We’re back from the Parer Trek. 2–11 July, 2018. Yes, that’s right, a trek with the members of the Parer family, descendants of Damien. What a privilege to trek with this group, not only because of their connection to Damien Parer and PNG but also because they are all such interesting people. The poor old guide initially felt a little, inadequate, but was quickly put at ease.
by Barry Jenks
So, lets introduce the trekkers. Firstly there is David Parer, the patriarch of our little tribe. David wont mind me telling you he is 72, but he may mind me telling you he is quite a famous and acclaimed documentary maker. He is quick to give a lot of credit for his success to wife Liz. Unfortunately, Liz couldn’t trek with us leaving David to fend for himself.
Well, that’s not quite true. Daughter Zoe was part of our group and she turned up fit enough to look after herself and all the rest of us too. Zoe was certainly ready for the physical challenge and I might add is very protective of her father. Not that he needs it. I’m not sure whether all Zoe’s training was for Kokoda or for the half marathon she was doing a week later.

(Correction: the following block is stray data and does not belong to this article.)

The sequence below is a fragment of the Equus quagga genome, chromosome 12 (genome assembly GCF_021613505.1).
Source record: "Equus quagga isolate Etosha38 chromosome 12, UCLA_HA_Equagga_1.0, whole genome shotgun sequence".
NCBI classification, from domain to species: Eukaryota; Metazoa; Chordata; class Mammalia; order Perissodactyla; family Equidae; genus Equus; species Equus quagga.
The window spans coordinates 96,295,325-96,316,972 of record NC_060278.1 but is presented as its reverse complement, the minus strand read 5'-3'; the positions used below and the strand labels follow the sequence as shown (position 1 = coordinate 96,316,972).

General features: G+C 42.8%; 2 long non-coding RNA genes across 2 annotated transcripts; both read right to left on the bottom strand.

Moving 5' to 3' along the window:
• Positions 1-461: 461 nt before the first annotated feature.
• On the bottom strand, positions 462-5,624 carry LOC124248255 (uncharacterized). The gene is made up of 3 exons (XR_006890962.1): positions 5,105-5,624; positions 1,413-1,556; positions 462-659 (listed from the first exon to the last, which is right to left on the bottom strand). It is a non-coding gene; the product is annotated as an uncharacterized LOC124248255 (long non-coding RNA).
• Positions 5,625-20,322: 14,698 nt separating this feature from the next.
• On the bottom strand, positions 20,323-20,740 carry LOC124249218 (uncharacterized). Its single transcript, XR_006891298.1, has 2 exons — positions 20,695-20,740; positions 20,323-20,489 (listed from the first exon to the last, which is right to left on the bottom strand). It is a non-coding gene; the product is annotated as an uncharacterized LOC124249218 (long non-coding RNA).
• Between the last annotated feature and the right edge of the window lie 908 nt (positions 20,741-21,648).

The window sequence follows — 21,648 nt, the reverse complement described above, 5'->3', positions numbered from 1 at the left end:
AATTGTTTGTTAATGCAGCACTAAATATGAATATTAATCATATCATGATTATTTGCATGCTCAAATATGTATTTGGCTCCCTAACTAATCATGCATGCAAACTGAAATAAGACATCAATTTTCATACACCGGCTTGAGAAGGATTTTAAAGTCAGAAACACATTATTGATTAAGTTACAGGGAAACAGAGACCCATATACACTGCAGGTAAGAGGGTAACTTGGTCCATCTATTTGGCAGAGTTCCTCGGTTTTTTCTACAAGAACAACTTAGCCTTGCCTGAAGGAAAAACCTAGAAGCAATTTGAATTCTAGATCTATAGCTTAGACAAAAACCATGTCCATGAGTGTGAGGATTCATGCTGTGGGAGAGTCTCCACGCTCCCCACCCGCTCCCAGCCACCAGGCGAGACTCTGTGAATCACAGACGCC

David could also count on his niece and nephews who were also in our trekking group. In fact, each of David’s three siblings was represented by offspring on this trek.
Brothers Ben and Jon (yes Parer) shaped up looking like they would be ultra competitive with one another and there was a bit of that. Ben is originally from Victoria but now lives with his family in London. Most importantly he is an avid Geelong supporter. He is also the family historian and knows all there is to know about Damien Parer and a whole lot more.
Jon and his family live in Maffra where it sounds like he is heavily involved in the local sporting scene. It was evident from the start that Jonno is a real character and the joker in the Parer pack. He is so funny and always there to cheer everyone up with his humour.
Juliette Spurrett (nee Parer) is affectionately known as Bug. It took a little getting used to for me to call her a Lady Bug (ha ha), but it eventually became second nature. She is just a wonderful friendly and strong person who never missed a beat on the trek. Like it or not she is destined to be the Parer Matriach.